Tuesday, May 15, 2012

Moving Right Along

This morning I received this accolade for continuing with Lose It! for four weeks straight. The program is so easy to use and I have been showing it to everyone I know. I really feel like I have not only helping myself lose the weight, but I am helping others do the same. Everything I said about this program is true. I am losing weight using this program. It is definitely keeping me on track.

      I am concerned with some aspects of my weight loss journey. I mentioned before that I am struggling to keep my daily protein grams above 75. Experts recommend an intake of at least 75 grams of protein but believe that having an intake of more than 115 grams is better. Personally i think that if I don't have adequate protein intake, I will burn muscle instead of fat. I definitely don't want to do that, so believe that keeping above 75 grams of protein is very important.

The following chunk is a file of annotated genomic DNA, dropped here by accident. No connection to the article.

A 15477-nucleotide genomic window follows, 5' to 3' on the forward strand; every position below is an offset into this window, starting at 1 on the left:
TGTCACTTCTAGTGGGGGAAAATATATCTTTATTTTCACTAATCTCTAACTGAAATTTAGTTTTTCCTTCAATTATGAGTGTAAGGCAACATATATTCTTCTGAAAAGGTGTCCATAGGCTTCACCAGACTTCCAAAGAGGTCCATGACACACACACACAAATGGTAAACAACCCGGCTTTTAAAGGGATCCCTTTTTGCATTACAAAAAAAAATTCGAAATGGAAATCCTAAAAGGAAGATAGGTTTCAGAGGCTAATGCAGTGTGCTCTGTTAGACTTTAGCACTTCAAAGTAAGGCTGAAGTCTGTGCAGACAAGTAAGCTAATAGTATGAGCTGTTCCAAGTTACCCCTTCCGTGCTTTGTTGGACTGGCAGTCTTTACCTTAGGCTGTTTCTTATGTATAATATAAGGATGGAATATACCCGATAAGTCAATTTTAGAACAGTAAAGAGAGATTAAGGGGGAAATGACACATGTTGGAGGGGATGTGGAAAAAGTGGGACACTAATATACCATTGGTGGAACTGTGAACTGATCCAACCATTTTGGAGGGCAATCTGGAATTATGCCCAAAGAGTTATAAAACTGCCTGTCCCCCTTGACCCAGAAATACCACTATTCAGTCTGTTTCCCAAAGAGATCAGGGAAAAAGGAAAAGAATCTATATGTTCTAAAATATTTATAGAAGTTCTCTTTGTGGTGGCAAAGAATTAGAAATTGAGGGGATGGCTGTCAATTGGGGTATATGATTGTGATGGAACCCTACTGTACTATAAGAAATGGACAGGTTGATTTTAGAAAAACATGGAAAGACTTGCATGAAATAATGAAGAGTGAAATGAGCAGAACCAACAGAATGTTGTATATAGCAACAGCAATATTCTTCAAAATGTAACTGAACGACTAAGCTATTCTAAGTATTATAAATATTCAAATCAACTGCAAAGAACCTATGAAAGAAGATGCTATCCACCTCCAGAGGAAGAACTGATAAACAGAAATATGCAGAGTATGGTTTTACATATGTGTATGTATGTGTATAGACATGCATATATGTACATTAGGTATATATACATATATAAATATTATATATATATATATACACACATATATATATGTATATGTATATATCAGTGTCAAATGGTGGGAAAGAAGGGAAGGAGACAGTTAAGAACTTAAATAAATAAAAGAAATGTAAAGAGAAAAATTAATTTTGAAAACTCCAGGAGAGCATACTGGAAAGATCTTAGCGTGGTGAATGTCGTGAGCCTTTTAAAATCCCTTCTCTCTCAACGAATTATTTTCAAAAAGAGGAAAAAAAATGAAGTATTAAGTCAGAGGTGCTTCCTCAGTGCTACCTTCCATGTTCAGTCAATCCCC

Proteins help the body repair itself after an injury. The body will break down proteins (along with carbohydrates and fats) to provide the body with energy to prevent us from becoming fatigued.  Proteins also help the body resist disease by helping the immune system function adequately. Protein makes up a significant share of the muscles in our bodies, and adequate protein is important for  healthy muscle maintenance.  Protein is also a key ingredient to healthy skin, hair, nails and cartilage. The body does not store spare protein, so healthy protein must be eaten on a daily basis.
        Our body breaks protein down into amino acids, which are necessary for building muscle and blood. Our bodies have 22 amino acids divided into the categories--essential amino acids and non-essential amino acids  Our bodies can make some of their own essential acids, but some most come from protein containing foods.

         Proteins come from complete proteins. Complete proteins contain all the essential amino acids. Good sources of complete proteins come from animals. For instance, fish, beef, chicken and milk all contain complete proteins. Proteins, however, can also be incomplete proteins which do not contain all the amino acids. Healthy food choices for incomplete proteins include, nuts, such as walnuts, beans and brown rice. By combining incomplete proteins with complimentary amino acids, (such as beans and rice) complete proteins can be created.

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